Minority Media's Papo & Yo
successfully attracted the attention of players and developers last year; after all, it's not every day you play a game designed around a person's experiences with their abusive alcoholic father.
In the postmortem for the January 2013 issue of Game Developer magazine
(sister publication to Gamasutra), Minority Media devs Deborah Chantson and Julien Barnoin explain how Papo & Yo
creator Vander Caballero's deeply personal story guided the team's direction -- and made it harder to define the game's scope.
Here are some choice extracts from the game's postmortem:
What went right: Choosing a story that matteredPapo & Yo
is an emotional adventure filled with puzzles. You play as Quico, a young boy hiding in his closet from thunderous footsteps outside. Through his imagination, Quico escapes to a magical world of colourful favelas, with houses that can sprout legs and fly, and a robot friend who can act as a jetpack.
Quico is soon introduced to Monster, who is both friend and foe. Monster can be helpful and kind -- Quico can use his belly as a trampoline -- but when Monster eats a frog, he turns into an uncontrollable fiery demon. It's an autobiographical metaphor of Vander's childhood with his alcoholic abusive father in Colombia.
In many ways, being able to tell that one true personal story was a unifying factor throughout the whole development process. Firstly, it's much easier to stay on course creatively if there's one vision, and in the end, it shaped the experience as if we were working on a film with a director, including the emotional highs and lows. Deferring to Vander helped gel the team, design, and filter creative ideas effectively, because he could say, "That's not what it was like in real life. My life."
For instance, the design of Monster was changed late into the project because Vander found the old one too nice and likable. It did not evoke the same emotions he had when seeing his father, who he describes as "distant and scary but at the same time protective." Some fans were upset at the change when we first showed it, but ultimately Vander is the one who knows what it should feel like. A week after release, a fan tweeted, "It would be so sad, being afraid to hang out with your dad." When Vander read this, he went really quiet and eventually said, "It is." People understood.
Secondly, the team's personal buy-in was a big motivator. Vander was fighting to change the industry with more emotional stories by offering up his own story to start. Being a part of that meant being able to make a difference in creating something that was touching and entirely unique with an artistic depth, but since the game is autobiographical in nature, we encountered some unexpected challenges, like planning and implementing the right emotional curves for how we wanted players to feel, striving to evoke empathy through interaction. None of us had ever worked on a project this profound, and it was important for us to convey the story that Vander wanted to tell.
We found that Papo & Yo
made a difference in people's lives, but we never imagined the quantity and kind of meaningful fan mail that we would receive, like children of alcoholics finding healing or gaining the confidence to talk about what happened to them. Or the single dad who wrote us a Facebook message to say that he doesn't want to appear like Monster when he loses his temper and yells at his five-year-old son, so he'll handle tough situations differently.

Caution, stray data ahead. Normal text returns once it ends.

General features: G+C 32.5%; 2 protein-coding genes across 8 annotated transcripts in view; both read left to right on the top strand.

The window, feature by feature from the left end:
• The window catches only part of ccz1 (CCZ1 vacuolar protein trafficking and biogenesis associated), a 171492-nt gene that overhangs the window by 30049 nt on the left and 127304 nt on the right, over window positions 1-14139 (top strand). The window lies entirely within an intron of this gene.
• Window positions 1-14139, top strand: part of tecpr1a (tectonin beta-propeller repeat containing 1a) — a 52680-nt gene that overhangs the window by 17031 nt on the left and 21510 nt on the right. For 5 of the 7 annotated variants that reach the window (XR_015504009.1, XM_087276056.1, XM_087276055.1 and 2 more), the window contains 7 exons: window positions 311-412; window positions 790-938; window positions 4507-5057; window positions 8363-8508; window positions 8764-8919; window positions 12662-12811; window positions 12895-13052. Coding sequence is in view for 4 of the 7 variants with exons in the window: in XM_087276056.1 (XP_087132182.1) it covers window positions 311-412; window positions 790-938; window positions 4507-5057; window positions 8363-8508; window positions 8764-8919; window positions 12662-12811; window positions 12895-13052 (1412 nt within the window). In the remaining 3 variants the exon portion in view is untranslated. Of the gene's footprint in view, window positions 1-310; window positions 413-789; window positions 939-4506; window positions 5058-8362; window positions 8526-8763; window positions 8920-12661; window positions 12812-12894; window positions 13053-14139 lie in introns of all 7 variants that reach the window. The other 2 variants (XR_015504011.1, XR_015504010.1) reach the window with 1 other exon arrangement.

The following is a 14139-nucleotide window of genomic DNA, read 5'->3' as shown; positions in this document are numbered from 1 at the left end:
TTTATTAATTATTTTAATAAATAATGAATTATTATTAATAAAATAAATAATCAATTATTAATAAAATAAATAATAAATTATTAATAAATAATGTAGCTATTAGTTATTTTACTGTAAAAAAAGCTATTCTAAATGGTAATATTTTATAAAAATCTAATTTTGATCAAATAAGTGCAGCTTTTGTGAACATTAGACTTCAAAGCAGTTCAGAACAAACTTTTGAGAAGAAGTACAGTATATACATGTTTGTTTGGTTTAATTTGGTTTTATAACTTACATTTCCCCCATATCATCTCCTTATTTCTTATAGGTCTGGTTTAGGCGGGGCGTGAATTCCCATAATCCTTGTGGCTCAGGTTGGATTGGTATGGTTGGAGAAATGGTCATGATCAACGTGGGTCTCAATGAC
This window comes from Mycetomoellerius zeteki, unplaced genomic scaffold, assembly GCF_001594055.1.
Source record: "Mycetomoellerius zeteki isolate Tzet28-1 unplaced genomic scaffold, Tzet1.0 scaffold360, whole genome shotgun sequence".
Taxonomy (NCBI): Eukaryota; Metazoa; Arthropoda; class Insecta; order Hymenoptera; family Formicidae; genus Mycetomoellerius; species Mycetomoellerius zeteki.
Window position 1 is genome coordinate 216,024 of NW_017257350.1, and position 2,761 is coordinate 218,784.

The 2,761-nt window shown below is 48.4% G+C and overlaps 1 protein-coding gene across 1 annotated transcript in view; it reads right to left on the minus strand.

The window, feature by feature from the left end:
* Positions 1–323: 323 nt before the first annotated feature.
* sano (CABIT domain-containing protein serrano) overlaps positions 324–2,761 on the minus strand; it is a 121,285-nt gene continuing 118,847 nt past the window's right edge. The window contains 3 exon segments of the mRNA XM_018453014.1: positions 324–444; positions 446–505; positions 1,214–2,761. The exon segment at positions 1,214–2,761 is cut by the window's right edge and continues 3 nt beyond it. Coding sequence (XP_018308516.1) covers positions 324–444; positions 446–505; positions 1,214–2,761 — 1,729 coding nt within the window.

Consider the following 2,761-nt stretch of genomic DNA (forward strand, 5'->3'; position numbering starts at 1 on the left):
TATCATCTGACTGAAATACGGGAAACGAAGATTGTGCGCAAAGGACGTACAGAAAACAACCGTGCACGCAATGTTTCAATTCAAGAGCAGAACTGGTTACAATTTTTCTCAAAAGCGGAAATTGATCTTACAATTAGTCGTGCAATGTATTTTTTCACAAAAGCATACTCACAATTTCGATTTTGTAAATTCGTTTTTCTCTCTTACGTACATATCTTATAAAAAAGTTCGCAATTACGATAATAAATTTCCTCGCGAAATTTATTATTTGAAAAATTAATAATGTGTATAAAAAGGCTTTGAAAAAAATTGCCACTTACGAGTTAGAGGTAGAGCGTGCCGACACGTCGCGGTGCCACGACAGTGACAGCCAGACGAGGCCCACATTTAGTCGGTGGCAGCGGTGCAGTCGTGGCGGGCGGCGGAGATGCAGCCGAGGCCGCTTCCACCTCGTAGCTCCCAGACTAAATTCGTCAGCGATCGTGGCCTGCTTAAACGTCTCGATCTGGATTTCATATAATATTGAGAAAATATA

What went wrong: ScopePapo & Yo
was definitely an ambitious and challenging project for such a small team to make, especially as we set our own expectations quite high, coming from big studios. And while the budget for Papo & Yo
was approximately a mere 3% of most triple-A titles, we were still aiming high, not only for the end product, but also for ourselves. The reality was that budget constraints couldn't afford us the freedoms that we were used to, like other people from alternate studio locations jumping on to help finish the game.
We initially planned for much more variety in settings, going from the favela to a tree village, an electric plant, and ancient ruins inside a mountain. As we progressed, we realized that this was more work than we could handle, and we had to consolidate the settings by focusing on the favela a lot more, differentiating scenes through lighting, weather and changes in texture and color, without completely changing the background.
Even though the game has a wide variety of mechanics as it stands (new mechanics are introduced throughout the game in nearly every puzzle), we had plans for several more that we had to remove, like climbing on Monster's back to control his movement, or making Quico's robot Lula interact with electricity and water.
Keeping to the game's story was both a blessing and a curse. While it helped to tailor the creative direction, it also had a huge impact on iteration, level design, and quantity of assets because certain things just couldn't be cut. We did reduce the scope of the game compared to original plans, but we had a story to tell that we did not want to compromise, even if that meant having less time to polish certain areas.
More in the January Issue
The January 2013 issue of Game Developer magazine is now available via subscription and digital purchase. This issue also features the 2012 Front Line Awards for game dev tools, an interview with PaRappa the Rapper
creator Masaya Matsuura, and more.
You can subscribe to the print or digital edition at GDMag's subscription page,
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(The January issue digital version is temporarily available through the store and app as a free preview.)